Camera

New Digital SLR from Nikon, Canon and Sony

The new digital SLRs announced this week by these 3 makers will keep photographers busy. I was rather interested in the following announcements:

Nikon D3100
It interests me because I’m a Nikon user. The only outstanding thing to mention here is that this is Nikon’s first DSLR that can shoot full-HD 1080p video with full auto-focus (AF-F) capabilities. I always receive feedback that Nikon cameras feels solid on hand and the controls are intuitive to a technical photographer. Sadly, such selling points aren’t going to win the competition because new models are targeting new consumers who do not have any knowledge of the technicalities of photography.

‘Nuff said. All I’m waiting for is the D700 successor.

Sony SLT
SLT is a new term from Sony, stands for Single Lens Translucent (Mirror). This translucent mirror is perpetually in place and splits the light coming in from the lens to the image sensor and the traditional phase-detection AF sensor that is common in DSLRs. What this means is that the camera can now shoot at higher frames without moving the mirror for every shot, a traditional design for all DSLRs.

I applaud Sony for thinking out of the box. Previously, Sony introduced the Quick AF Live View which allows AF focusing speed comparable to compact cameras. Big deal, you might think, but Sony DSLRs have the fastest AF using live view for the longest time.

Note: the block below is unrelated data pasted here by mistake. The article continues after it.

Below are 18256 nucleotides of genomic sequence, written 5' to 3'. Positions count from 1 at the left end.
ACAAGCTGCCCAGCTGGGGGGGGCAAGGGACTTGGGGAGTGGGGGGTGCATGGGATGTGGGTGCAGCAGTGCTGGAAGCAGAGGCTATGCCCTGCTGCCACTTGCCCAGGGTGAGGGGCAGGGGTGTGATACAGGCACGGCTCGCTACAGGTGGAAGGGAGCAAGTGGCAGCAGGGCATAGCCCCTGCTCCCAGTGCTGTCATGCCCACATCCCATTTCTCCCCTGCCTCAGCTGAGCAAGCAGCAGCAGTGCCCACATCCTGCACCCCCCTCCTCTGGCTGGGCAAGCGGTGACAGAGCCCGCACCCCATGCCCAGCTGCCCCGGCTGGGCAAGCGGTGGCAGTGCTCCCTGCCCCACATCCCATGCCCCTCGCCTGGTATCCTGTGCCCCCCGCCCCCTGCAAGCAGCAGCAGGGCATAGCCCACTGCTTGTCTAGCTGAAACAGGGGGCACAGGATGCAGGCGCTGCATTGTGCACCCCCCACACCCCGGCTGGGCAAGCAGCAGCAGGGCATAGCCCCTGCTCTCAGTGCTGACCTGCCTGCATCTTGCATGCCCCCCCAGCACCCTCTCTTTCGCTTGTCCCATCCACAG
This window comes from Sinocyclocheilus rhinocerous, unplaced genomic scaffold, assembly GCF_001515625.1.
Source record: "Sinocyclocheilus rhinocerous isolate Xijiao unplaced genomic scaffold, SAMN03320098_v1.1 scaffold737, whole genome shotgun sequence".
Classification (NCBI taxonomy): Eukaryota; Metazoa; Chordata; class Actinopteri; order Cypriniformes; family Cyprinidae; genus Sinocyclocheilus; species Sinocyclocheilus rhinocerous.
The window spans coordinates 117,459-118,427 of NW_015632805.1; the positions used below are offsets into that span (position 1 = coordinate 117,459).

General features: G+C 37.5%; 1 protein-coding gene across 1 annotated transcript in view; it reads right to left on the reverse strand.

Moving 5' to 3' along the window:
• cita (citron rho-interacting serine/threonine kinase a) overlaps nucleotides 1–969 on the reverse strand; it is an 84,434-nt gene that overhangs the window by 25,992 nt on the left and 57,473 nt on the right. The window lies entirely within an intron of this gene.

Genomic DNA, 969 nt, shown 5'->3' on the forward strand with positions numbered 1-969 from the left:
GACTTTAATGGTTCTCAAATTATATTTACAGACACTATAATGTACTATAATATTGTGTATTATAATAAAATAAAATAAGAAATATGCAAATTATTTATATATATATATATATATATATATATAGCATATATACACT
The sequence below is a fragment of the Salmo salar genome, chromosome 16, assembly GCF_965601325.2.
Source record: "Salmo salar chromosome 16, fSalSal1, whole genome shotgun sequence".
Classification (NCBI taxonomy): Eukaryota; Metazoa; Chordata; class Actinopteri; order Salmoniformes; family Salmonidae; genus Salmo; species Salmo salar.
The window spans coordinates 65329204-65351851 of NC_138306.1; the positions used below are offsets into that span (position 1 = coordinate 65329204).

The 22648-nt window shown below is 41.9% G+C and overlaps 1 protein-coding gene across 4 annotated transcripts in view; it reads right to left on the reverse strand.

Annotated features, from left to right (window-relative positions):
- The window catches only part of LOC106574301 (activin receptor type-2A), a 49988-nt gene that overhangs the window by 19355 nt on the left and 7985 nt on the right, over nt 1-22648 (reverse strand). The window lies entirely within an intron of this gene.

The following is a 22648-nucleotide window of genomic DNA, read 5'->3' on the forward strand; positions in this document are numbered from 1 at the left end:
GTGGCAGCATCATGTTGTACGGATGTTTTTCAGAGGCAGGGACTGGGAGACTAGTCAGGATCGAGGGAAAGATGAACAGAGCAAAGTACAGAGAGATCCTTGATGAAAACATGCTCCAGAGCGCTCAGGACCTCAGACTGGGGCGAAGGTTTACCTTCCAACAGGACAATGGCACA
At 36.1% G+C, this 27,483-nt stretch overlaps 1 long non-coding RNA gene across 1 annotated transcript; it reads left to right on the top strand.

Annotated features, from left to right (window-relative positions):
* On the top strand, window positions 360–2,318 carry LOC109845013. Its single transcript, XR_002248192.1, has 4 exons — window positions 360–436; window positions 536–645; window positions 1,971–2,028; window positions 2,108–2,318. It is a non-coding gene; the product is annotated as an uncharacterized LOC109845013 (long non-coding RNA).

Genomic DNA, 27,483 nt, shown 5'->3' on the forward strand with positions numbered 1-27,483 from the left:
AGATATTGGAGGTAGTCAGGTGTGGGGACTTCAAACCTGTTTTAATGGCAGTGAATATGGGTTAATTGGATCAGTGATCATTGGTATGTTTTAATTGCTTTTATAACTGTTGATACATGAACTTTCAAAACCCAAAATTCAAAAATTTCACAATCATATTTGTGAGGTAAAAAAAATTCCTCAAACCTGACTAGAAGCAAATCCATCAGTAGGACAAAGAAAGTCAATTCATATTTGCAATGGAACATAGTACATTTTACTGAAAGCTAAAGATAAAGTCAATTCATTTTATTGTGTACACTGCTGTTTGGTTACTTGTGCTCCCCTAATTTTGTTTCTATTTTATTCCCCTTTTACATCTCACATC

The 2 new pioneer models are A33 and A55. And together with that, Sony continues to offer the mainstram model upgrades, A560 and A580. Indeed, the Sony system, inherited from the buy-out Minolta and Konica mounts, is coming on strong against the Big 2.

Canon 60D
Canon’s announcement appears to be the weakest. Why do I say that? Because the 60D is in many ways a downgrade from 50D for a handful of features. For instance, slower fps, no more joystick, use SD card instead of CF card. The only selling point is the 18 megapixel sensor, its largest among the cameras mentioned in this blog post. What I truly do no like (and I have highlighted in another camera review, the Pentax K-7) is the lock on the mode dial. I don’t see how an experienced photographer would accidentally turn the mode dial – unless Canon is really targeting 60D at entry-level camera-users. Did I mention it now comes with an articulated LCD screen?

No images. I decided not to post them. They all looked the same as their predecessors from far anyway.

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